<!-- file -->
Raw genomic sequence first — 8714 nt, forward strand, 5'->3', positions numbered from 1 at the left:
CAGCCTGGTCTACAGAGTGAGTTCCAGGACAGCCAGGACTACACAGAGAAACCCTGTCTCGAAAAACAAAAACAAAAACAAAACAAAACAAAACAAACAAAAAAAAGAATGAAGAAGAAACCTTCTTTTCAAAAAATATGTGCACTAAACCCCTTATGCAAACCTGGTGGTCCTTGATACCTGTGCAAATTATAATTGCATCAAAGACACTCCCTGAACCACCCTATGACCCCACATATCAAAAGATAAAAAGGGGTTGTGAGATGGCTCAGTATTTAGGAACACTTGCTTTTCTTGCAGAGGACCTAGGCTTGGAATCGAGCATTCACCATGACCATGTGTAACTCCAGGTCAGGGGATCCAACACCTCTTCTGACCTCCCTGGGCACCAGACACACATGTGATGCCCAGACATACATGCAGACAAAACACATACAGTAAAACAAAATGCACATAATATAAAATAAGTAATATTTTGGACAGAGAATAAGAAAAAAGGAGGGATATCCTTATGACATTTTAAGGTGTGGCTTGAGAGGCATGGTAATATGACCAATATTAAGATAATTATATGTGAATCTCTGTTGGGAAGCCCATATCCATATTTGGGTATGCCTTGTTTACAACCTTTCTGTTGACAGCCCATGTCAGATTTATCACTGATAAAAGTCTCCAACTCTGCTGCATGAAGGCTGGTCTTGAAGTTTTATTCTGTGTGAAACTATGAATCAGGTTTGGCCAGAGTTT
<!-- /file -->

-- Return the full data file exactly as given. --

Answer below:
Raw genomic sequence first — 8714 nt, forward strand, 5'->3', positions numbered from 1 at the left:
CAGCCTGGTCTACAGAGTGAGTTCCAGGACAGCCAGGACTACACAGAGAAACCCTGTCTCGAAAAACAAAAACAAAAACAAAACAAAACAAAACAAACAAAAAAAAGAATGAAGAAGAAACCTTCTTTTCAAAAAATATGTGCACTAAACCCCTTATGCAAACCTGGTGGTCCTTGATACCTGTGCAAATTATAATTGCATCAAAGACACTCCCTGAACCACCCTATGACCCCACATATCAAAAGATAAAAAGGGGTTGTGAGATGGCTCAGTATTTAGGAACACTTGCTTTTCTTGCAGAGGACCTAGGCTTGGAATCGAGCATTCACCATGACCATGTGTAACTCCAGGTCAGGGGATCCAACACCTCTTCTGACCTCCCTGGGCACCAGACACACATGTGATGCCCAGACATACATGCAGACAAAACACATACAGTAAAACAAAATGCACATAATATAAAATAAGTAATATTTTGGACAGAGAATAAGAAAAAAGGAGGGATATCCTTATGACATTTTAAGGTGTGGCTTGAGAGGCATGGTAATATGACCAATATTAAGATAATTATATGTGAATCTCTGTTGGGAAGCCCATATCCATATTTGGGTATGCCTTGTTTACAACCTTTCTGTTGACAGCCCATGTCAGATTTATCACTGATAAAAGTCTCCAACTCTGCTGCATGAAGGCTGGTCTTGAAGTTTTATTCTGTGTGAAACTATGAATCAGGTTTGGCCAGAGTTT